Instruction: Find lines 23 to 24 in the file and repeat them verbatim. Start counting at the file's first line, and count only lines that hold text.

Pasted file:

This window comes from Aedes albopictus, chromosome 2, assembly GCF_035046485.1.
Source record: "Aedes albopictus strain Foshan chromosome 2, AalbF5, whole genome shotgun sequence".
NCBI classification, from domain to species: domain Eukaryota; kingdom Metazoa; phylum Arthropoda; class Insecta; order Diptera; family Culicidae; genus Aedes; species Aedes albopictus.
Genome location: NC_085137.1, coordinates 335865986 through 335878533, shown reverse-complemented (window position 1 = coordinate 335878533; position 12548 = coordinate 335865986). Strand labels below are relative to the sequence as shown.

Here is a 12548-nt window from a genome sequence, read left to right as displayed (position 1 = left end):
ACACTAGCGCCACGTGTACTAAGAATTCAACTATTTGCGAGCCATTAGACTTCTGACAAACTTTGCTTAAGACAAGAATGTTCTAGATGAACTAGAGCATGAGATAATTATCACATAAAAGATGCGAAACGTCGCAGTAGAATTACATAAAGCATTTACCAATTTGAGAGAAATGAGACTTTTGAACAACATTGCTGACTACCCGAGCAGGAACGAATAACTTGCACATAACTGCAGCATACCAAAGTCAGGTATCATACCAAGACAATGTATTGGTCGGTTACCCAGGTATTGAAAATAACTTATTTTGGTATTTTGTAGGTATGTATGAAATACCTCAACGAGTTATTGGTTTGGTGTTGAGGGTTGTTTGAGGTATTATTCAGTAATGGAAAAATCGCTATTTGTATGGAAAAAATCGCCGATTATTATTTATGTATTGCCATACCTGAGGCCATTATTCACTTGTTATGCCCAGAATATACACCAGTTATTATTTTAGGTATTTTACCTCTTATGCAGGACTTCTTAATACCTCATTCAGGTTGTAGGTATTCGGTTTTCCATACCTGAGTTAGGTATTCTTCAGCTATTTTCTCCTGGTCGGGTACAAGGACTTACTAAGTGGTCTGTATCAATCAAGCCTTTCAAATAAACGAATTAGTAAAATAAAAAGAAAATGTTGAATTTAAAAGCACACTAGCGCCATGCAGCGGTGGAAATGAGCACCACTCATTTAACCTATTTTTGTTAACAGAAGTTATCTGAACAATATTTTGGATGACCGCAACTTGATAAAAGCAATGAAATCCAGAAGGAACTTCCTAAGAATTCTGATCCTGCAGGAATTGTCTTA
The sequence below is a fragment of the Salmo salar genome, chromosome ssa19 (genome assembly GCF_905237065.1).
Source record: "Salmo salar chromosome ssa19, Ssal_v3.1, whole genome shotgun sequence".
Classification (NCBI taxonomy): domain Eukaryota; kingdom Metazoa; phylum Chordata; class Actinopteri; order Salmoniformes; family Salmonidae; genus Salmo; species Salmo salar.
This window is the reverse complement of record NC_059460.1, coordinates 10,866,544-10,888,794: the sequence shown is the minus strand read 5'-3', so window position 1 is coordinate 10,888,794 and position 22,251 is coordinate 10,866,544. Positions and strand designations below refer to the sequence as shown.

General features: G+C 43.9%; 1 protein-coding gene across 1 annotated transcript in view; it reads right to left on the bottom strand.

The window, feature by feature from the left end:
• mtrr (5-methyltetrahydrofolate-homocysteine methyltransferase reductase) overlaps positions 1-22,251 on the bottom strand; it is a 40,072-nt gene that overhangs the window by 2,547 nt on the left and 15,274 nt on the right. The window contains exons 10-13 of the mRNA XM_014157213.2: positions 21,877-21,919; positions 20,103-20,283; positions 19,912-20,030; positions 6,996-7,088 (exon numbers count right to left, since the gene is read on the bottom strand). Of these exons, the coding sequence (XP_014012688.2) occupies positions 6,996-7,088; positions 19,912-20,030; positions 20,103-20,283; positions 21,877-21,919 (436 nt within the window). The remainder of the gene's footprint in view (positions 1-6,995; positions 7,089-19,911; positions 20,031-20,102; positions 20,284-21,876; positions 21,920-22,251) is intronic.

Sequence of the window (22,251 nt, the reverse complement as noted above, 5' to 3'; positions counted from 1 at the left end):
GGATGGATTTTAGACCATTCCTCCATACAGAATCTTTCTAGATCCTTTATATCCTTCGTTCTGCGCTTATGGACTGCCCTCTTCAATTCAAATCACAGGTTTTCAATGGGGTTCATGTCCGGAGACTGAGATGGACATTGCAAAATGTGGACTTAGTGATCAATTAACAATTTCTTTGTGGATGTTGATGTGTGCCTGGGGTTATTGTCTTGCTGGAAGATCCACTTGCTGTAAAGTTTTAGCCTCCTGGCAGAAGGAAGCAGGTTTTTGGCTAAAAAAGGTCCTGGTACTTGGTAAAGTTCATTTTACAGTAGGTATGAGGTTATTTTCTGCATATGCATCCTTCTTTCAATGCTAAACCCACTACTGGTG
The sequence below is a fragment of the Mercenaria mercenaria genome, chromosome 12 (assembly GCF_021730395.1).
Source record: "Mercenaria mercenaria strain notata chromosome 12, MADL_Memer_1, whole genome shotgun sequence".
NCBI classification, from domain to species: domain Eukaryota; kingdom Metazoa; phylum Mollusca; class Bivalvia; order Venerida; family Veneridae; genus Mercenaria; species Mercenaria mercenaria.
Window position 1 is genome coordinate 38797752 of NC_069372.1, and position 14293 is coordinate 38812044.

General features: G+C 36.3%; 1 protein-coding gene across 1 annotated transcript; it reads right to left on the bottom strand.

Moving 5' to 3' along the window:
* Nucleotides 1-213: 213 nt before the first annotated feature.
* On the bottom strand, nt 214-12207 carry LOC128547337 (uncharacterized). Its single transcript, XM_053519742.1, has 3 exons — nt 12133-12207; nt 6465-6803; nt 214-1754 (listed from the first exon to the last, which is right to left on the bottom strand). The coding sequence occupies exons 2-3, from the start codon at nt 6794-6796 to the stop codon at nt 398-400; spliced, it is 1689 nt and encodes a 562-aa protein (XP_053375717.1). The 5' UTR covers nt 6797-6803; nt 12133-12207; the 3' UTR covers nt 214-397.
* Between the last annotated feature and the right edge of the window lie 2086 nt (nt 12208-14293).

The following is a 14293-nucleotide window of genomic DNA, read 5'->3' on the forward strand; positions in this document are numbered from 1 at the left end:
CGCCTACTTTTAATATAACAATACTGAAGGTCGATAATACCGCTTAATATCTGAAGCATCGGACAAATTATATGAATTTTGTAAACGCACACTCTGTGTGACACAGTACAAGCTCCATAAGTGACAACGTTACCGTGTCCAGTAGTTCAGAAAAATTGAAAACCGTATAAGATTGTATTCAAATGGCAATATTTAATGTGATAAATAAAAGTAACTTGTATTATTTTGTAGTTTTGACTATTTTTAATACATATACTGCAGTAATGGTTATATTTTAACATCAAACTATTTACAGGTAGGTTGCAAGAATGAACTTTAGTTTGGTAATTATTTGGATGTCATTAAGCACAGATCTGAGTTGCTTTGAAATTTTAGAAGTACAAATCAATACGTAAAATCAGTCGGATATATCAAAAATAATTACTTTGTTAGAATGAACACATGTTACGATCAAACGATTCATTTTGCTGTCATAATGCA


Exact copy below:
* On the bottom strand, nt 214-12207 carry LOC128547337 (uncharacterized). Its single transcript, XM_053519742.1, has 3 exons — nt 12133-12207; nt 6465-6803; nt 214-1754 (listed from the first exon to the last, which is right to left on the bottom strand). The coding sequence occupies exons 2-3, from the start codon at nt 6794-6796 to the stop codon at nt 398-400; spliced, it is 1689 nt and encodes a 562-aa protein (XP_053375717.1). The 5' UTR covers nt 6797-6803; nt 12133-12207; the 3' UTR covers nt 214-397.
* Between the last annotated feature and the right edge of the window lie 2086 nt (nt 12208-14293).